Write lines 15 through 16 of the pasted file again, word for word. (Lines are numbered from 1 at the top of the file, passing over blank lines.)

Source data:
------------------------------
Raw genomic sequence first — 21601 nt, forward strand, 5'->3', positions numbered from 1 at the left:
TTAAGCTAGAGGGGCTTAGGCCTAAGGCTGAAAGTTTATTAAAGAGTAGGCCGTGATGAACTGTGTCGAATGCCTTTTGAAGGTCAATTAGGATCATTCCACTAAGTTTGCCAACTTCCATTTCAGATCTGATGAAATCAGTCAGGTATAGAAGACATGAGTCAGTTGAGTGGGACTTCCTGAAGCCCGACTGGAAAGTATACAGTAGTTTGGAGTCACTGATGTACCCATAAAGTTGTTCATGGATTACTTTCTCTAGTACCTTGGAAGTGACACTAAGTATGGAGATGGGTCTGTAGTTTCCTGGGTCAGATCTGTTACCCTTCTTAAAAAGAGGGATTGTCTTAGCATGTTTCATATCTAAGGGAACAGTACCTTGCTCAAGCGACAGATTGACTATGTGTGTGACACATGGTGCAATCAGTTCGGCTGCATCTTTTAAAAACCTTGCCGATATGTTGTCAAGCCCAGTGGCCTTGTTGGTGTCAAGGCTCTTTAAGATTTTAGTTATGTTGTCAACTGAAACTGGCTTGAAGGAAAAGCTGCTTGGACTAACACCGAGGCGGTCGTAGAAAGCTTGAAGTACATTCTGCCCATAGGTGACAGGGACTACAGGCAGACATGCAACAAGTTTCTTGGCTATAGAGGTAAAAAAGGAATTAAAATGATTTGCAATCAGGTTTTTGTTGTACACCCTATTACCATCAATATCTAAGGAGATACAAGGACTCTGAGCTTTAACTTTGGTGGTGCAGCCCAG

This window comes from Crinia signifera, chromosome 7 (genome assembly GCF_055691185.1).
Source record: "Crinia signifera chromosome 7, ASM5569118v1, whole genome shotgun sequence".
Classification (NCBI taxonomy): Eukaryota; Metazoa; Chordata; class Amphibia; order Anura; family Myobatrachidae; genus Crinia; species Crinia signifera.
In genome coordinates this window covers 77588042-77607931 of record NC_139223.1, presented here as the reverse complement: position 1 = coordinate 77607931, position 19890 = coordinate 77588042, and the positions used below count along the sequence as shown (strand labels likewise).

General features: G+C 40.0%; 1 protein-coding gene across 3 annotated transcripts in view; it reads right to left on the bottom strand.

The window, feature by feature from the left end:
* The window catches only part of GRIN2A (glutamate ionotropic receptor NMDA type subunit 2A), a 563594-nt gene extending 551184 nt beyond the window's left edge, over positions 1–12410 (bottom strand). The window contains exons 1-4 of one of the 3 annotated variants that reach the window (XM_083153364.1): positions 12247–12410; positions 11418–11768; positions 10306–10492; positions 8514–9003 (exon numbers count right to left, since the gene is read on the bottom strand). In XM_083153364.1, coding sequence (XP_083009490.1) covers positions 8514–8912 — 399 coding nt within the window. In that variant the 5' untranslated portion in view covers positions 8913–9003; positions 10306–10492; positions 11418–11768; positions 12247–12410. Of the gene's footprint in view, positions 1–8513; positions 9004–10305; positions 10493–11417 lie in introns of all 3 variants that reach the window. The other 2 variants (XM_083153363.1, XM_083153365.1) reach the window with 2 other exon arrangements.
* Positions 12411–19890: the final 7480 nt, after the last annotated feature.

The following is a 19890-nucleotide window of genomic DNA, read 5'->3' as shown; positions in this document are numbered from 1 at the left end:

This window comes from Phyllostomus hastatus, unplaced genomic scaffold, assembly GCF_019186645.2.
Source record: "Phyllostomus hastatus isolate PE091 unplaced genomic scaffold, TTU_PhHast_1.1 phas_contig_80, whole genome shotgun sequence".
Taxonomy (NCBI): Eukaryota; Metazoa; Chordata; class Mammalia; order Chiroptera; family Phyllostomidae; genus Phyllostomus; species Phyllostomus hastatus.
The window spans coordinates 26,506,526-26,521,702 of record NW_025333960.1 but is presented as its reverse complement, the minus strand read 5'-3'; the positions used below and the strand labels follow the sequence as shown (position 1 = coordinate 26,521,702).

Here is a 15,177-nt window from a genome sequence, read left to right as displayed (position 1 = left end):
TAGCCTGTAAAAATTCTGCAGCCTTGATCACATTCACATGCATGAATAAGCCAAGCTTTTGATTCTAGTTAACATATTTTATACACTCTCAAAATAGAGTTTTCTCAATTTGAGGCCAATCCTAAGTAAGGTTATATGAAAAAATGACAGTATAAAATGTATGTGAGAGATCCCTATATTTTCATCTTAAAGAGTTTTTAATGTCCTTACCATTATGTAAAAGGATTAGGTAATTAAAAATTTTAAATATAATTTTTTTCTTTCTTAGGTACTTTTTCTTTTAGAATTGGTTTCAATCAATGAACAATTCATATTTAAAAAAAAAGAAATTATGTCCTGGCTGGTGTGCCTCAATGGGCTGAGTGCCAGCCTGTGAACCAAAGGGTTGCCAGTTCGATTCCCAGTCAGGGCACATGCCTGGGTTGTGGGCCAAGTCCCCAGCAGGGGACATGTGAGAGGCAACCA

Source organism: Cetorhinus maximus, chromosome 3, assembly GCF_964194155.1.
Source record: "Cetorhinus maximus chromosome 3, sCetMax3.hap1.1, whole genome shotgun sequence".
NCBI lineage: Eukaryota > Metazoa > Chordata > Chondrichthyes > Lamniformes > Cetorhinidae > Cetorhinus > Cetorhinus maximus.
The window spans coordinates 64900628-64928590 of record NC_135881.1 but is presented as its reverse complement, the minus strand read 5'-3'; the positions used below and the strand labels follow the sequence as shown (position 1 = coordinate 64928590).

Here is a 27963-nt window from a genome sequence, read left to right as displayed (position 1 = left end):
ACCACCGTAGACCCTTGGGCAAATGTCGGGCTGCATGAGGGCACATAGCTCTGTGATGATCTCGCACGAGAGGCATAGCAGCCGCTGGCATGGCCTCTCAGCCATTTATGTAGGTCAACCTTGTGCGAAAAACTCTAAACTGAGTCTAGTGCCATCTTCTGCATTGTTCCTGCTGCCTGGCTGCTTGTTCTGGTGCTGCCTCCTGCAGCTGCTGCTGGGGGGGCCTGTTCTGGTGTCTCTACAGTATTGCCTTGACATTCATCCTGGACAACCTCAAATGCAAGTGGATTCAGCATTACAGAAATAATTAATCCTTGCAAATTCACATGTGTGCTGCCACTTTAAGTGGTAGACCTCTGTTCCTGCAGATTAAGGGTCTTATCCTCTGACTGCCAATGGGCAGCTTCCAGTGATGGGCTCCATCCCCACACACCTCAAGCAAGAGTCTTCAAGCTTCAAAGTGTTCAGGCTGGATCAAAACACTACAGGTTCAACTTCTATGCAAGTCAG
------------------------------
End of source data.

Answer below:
The window spans coordinates 26,506,526-26,521,702 of record NW_025333960.1 but is presented as its reverse complement, the minus strand read 5'-3'; the positions used below and the strand labels follow the sequence as shown (position 1 = coordinate 26,521,702).

Here is a 15,177-nt window from a genome sequence, read left to right as displayed (position 1 = left end):